Training for the Yukon River Quest requires braving every type of weather – including snow

Carmen Gustafson is gearing up for her fourth Yukon River Quest. For those who are fond of stats, that means that by this year’s Canada Day long weekend she will have raced 2,860 km between Whitehorse and Dawson City. To the casual observer this probably sounds crazy, especially when you consider that those paddlers who win the 715 km race average 45 hours of continuous paddling, while some of the recreational teams may take more than 70 hours to finish. If you wondered why they do it, you wouldn’t be alone.

“A lot of people have this affliction,” said Gustafson. “There’s always something you could do better or differently that keeps drawing you back in. Last year, as I was arriving in Carmacks, I was convinced I never had to do the race again, but by the time I reached Dawson my mind had completely shifted and I knew I had to do the race again.

“My first year I thought this was going to be a one-off. Achieve this amazing goal and then move on to the next thing. The second year it was going to be a two-off, then it was going to be a three-off, and then it was that I was never going to paddle back-to-back years, but the race keeps drawing you back in and causing you to eat your words.”

For her first two races, Gustafson paddled as part of a voyager team, captaining the second year. Last year she paddled the race solo. This year she is captaining a women’s C4 (four-person canoe).

“This is the first year that there is a women’s C4 category,” she said. “So we want to be competitive and push each other. After all, the team that wins the category this year will get to set a course record.”

Gustafson said that every race is unique and has its own character, surprises and unexpected events. “My first year we took a swim at Five Finger Rapids and had a huge lightning storm, which is when I learned I am completely terrified of lightning. My second year there was a fire near Fort Selkirk and utterly terrible weather. My third year became a huge learning experience and an opportunity to conquer my fears. I’m really looking forward to seeing what the race throws at us this year.”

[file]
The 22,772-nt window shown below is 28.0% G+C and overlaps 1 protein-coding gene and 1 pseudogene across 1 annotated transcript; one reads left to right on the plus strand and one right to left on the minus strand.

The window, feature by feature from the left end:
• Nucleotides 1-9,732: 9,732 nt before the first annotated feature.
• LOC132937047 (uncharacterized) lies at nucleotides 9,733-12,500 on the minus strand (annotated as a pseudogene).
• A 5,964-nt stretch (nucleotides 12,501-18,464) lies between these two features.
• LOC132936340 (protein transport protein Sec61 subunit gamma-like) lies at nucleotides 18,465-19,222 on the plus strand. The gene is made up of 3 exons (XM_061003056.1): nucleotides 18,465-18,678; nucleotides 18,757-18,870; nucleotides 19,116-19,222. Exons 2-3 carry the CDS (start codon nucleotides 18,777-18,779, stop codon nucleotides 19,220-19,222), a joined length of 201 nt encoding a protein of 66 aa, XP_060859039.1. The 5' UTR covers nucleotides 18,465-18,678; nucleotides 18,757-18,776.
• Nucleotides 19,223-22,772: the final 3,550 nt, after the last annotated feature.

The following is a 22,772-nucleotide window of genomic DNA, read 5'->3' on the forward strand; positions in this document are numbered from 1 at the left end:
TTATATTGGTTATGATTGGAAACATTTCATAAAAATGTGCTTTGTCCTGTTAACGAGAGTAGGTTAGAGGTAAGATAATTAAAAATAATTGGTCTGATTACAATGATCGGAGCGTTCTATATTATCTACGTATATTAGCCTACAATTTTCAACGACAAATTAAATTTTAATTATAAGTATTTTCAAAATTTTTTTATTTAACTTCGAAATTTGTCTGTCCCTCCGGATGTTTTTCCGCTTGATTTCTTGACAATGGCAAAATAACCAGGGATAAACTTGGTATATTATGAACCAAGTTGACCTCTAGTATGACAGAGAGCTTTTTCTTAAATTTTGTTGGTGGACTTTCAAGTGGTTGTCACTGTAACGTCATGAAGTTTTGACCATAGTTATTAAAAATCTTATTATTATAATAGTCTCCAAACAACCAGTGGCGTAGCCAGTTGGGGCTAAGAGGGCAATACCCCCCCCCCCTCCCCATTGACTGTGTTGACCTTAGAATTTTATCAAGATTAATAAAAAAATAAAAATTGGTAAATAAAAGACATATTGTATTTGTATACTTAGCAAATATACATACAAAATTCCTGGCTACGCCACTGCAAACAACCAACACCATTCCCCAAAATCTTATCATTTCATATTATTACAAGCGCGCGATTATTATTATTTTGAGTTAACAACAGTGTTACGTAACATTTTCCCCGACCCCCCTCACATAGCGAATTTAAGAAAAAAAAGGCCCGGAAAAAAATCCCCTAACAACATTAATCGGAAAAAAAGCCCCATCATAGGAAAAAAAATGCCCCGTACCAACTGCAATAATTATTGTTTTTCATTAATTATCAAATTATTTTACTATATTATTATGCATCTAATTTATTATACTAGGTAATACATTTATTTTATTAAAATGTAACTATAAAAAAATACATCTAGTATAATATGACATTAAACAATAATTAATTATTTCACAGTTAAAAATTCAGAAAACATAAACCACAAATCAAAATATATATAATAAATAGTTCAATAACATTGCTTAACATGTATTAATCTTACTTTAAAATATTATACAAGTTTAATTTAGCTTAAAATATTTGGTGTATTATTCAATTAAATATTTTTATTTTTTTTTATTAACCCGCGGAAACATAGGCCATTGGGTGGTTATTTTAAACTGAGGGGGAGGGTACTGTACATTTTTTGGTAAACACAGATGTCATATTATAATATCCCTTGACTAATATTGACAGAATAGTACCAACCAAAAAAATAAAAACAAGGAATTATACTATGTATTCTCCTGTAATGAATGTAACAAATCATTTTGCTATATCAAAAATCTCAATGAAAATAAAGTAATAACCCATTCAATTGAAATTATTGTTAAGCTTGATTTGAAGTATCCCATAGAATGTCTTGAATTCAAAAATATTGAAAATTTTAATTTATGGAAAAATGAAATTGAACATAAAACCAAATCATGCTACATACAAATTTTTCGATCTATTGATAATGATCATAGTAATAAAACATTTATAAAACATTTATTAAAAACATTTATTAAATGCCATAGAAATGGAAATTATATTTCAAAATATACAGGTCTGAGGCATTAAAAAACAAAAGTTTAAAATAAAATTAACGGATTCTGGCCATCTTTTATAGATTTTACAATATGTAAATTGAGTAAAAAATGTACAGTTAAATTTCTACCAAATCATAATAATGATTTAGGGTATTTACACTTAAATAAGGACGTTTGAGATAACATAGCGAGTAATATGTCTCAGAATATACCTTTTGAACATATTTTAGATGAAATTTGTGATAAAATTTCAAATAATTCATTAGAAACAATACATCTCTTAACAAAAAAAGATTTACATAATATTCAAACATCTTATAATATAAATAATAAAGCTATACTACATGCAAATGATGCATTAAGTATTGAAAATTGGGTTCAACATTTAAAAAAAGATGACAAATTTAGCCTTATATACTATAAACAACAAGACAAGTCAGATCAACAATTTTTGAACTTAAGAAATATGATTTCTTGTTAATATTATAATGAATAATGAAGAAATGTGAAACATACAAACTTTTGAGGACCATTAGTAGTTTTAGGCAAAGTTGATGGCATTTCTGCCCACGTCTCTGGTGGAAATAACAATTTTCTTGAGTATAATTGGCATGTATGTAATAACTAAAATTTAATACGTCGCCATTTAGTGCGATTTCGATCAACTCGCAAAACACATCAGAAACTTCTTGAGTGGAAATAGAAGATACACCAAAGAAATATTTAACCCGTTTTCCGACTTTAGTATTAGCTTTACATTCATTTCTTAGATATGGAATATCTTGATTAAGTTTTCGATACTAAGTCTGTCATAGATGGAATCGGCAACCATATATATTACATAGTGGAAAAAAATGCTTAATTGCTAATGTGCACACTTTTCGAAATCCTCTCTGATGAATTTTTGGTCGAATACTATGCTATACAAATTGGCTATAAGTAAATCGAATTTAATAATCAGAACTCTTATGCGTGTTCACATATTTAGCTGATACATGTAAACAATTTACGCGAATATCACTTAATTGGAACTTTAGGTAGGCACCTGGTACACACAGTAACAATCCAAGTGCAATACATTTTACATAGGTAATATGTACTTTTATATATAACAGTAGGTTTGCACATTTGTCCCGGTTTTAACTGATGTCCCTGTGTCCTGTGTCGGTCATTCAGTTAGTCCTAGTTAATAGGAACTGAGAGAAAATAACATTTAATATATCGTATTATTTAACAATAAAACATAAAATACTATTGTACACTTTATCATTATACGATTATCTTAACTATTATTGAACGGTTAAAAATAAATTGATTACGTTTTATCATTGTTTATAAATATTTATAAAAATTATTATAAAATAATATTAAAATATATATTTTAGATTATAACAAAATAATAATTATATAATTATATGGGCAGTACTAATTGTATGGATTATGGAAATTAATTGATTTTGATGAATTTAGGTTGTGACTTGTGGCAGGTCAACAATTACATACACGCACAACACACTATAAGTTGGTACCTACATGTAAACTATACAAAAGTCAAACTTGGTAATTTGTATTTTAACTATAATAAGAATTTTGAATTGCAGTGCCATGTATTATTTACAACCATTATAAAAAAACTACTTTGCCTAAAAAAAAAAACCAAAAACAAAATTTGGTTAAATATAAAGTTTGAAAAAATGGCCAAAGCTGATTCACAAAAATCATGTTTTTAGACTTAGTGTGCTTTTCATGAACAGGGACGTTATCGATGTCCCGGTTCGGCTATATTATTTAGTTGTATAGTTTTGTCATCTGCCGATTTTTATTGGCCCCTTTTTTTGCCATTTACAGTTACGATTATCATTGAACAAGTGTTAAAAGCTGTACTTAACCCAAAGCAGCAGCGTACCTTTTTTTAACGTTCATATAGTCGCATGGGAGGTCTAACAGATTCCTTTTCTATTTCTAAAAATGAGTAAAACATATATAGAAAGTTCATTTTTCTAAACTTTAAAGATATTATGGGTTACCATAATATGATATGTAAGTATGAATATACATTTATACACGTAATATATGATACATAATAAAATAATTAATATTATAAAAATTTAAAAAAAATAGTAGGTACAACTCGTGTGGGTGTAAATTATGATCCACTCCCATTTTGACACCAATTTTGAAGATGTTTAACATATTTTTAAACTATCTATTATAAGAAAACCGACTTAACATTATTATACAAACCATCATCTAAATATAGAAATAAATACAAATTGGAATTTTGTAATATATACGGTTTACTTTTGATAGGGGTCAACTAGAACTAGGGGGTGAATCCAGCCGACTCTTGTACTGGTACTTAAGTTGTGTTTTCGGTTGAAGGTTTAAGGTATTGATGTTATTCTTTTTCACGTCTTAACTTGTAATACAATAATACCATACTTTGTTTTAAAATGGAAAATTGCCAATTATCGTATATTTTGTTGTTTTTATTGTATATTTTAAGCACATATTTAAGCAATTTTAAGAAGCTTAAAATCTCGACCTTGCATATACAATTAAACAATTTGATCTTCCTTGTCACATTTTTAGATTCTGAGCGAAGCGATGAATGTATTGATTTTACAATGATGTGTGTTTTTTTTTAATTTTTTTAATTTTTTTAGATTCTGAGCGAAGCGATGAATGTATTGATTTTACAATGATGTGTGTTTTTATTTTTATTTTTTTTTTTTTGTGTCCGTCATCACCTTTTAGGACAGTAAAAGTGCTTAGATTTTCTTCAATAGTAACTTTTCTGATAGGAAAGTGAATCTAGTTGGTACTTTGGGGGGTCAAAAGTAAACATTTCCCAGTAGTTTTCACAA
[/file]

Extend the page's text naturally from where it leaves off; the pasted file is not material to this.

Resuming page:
She’s also looking forward to paddling at 3 a.m. 
“There’s something that happens on the river,” she said. “You have nothing to do but paddle, so you end up shutting your brain off and you really start experiencing your surroundings. It’s an experience you don’t get anywhere else. (Three in the morning) is especially magical. There’s mist on the river, the sky is getting lighter and the birds start singing, but generally you don’t experience that unless you’re in the race. I’ve yet to find anyone who wants to haul themselves out of bed to paddle at that time of day outside of the race.”

Gustafson also highlighted just how special and unique the Yukon River Quest is.
“Yes, it’s a competitive race, but it’s not about conquering the river or crushing your competition,” she said. “There’s a lot of interdependence. You’re racing people, but you’re also looking out for their well-being; you’re trying to travel quickly, but you need to work with the river; you’re paddling through the night and battling the elements, but you need a reprieve from the sun; you’re there as individuals, but also together. The race is really its own ecosystem.”

She has a few words of wisdom for this year’s race virgins, or anyone else considering stepping up to take on the world’s longest paddling race in future—overprepare.

“Talk to everyone you can, read everything you can. You’ll get conflicting advice. Take it all in and work out what works for you. Oh and, just keep paddling!”